Despite all this, Abbas Fawaz is regarded as a “partner in progress”, when his main purpose in Liberia is to engage in high-level crimes, tear down Liberian forests, displace local residents, and profit from their woes.
But if Liberia ever had any reason to declare one resident as an “undesirable alien” for “acts incompatible with his status”, that person would be Gus van Kouwenhaven, a Dutch “businessman” who has virtually transformed Liberia into his farm, where government officials serve as his workers.
How did he do it? Well, Gus knows the secret to success in Liberia is to shower a few decision makers with gifts, and that’s the weapon he has used so successfully to get illegally wealthy and uncontrollably powerful.
In 1988, for instance, Kouwenhaven ordered then Justice Minister Jenkins Scott to deport a law-abiding, private entrepreneur Mark Bannister, and Mr. Scott carried out the order just as Kouwenhaven had wished.
The only crime Mr. Bannister committed was that he opened a bar and restaurant - The Bannisters - and changed the way entertainment centers did business in Monrovia, thereby posing a stiff competition to Kouwenhaven Baccardi’s Disco at Hotel Africa.
Because Mr. Bannister did not keep a coffee table to entertain guests, he was deported, amid flimsy charges.
This is an example of what happens when one man becomes all men through an evil influence.
Take a look at this scenario and think about all the possibilities: Gus van Kouwenhaven is the owner and general manager of Liberian Government-built Hotel Africa, the largest hotel in Liberia; he’s general manager of Royal Timber Corporation (RTC); he’s chairman of Oriental Timber Company (OTC); he’s member of the board of the Forestry Development Authority (FDA), the government entity responsible for regulating and monitoring forestry activities, and he’s Taylor’s close confidante.
As the president’s man and owner or head of two major logging companies, Kouwenhaven acquired several concessions through a secret agreement to engage in logging activities in southeastern Liberia.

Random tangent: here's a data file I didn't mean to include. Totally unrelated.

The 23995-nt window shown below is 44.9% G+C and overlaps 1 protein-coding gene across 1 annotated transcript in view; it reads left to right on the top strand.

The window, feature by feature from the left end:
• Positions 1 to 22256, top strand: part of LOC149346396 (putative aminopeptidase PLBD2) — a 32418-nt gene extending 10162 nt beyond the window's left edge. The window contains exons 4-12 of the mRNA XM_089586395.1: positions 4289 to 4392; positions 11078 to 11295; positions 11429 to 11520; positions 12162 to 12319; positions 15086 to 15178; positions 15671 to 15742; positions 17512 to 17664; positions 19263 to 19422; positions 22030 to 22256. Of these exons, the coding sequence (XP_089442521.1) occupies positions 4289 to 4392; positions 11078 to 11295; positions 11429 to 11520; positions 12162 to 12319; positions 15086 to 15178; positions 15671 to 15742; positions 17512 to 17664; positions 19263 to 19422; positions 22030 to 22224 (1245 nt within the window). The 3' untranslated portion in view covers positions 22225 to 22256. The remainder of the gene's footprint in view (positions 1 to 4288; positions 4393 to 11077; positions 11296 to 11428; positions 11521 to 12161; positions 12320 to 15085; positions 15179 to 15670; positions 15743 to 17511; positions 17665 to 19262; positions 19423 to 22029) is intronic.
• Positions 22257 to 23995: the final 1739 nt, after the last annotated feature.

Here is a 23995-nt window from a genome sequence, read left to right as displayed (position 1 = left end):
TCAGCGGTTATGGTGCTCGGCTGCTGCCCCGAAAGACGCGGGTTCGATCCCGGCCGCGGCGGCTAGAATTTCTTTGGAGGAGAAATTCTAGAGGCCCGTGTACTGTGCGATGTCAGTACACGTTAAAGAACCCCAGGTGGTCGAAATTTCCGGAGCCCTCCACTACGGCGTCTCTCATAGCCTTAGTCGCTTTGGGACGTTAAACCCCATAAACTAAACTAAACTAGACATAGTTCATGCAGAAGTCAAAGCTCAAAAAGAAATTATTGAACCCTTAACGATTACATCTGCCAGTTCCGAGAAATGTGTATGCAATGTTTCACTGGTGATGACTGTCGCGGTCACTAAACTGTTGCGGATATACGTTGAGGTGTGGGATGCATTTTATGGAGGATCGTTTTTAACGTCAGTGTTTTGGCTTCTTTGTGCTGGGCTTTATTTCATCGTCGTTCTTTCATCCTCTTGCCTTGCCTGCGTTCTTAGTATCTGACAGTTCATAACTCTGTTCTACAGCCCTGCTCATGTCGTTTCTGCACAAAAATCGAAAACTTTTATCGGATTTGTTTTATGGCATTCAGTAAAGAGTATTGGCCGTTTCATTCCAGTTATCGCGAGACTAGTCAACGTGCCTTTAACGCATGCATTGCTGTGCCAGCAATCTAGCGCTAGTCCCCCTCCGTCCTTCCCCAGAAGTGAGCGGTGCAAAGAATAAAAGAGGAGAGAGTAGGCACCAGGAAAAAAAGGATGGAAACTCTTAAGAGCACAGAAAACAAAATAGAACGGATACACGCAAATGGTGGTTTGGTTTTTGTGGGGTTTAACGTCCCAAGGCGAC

World Rainforest Movement reports that the concessions covered a significant portion of the forest block stretching from Grand Bassa through River Cess and Sinoe counties, and estimates the size of the area to range between 900,000 hectares to 1.44 million hectares.
Kouwenhaven knew the future was uncertain, so he needed to engage in short-term logging activities that would serve his long-term business interest. Having already made the FDA a white elephant, the president’s man succeeded in felling the trees he wanted to fell and ended with a deluge of Liberian round logs in Europe.
The WRM said no environmental impact assessment was carried out regarding the logging activities and vividly described how Kouwenhaven invaded southeastern Liberia with his logging machines:
“Clearcutting is practiced in vast areas using more than 140 caterpillars/bulldozers and about 75 trailers which work seven days a week, day and night, (with) each trailer making at least two daily trips to the port of Buchanan to deliver logs, “ the WRM revealed in a report, adding that “Given the speed at which OTC operates, a realistic estimate of log extraction can be put within the range of 2500 to 3000m3 of logs per day…”
The WRM, quoting a United Nations report, said Kouwenhaven was a member of President Taylor’s inner circle “responsible for many of the arms deals,” pointing out that through the OTC, Kouwenhaven organizes the transfer of weaponry from Monrovia into Sierra Leone” for use by the former RUF rebels.
The WRM, further quoting the UN report, noted, “van Kouwenhaven, linked to Liberia’s timber industry, provides a large amount of unrecorded extrabudgetary income to President Taylor for unspecified purposes.”
Although Charles Taylor has always denied exploiting Liberia’s natural resources for personal gains, the WRM put at $53 million the revenue realized annually from logging activities in areas under the control of the armed factions, among which Taylor had the largest group.
Like George Haddard and Abbas Fawaz, Gus van Kouwenhaven
cannot fit the definition of a “partner in progress”.
I stand to corrected, but my conviction is as firm as ever, that
if Liberia is to ever move forward, these parasites, not partners, along with their official collaborators must be stopped. Maybe we would need an advice from Jerry Rawlings to deal with the malignant cohorts.
By then, the message would have been quite unequivocal that Charles Taylor’s turbulent years in Liberia are over - hat off to the UN - and those who facilitated his menacing rule must to have themselves to blame for siding with a candidate bereft of any democratic credential, a man whose social, political relevance ranks in the negative zone; for who in this world with a little bit of pride would rest comfortably in the arms of a stranger he never welcomed but bruised, humiliated, and embarrassed?